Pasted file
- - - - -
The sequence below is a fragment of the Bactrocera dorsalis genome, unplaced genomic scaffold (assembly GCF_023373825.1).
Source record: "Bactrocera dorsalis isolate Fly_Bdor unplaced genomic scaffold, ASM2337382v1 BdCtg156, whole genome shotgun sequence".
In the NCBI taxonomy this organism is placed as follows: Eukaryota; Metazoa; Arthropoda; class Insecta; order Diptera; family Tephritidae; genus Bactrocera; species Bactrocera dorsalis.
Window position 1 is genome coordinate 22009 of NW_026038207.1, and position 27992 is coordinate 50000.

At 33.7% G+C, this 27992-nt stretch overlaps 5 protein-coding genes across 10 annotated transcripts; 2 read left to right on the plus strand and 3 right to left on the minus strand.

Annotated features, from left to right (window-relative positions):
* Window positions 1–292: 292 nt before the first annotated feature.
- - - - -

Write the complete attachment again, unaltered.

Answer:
The sequence below is a fragment of the Bactrocera dorsalis genome, unplaced genomic scaffold (assembly GCF_023373825.1).
Source record: "Bactrocera dorsalis isolate Fly_Bdor unplaced genomic scaffold, ASM2337382v1 BdCtg156, whole genome shotgun sequence".
In the NCBI taxonomy this organism is placed as follows: Eukaryota; Metazoa; Arthropoda; class Insecta; order Diptera; family Tephritidae; genus Bactrocera; species Bactrocera dorsalis.
Window position 1 is genome coordinate 22009 of NW_026038207.1, and position 27992 is coordinate 50000.

At 33.7% G+C, this 27992-nt stretch overlaps 5 protein-coding genes across 10 annotated transcripts; 2 read left to right on the plus strand and 3 right to left on the minus strand.

Annotated features, from left to right (window-relative positions):
* Window positions 1–292: 292 nt before the first annotated feature.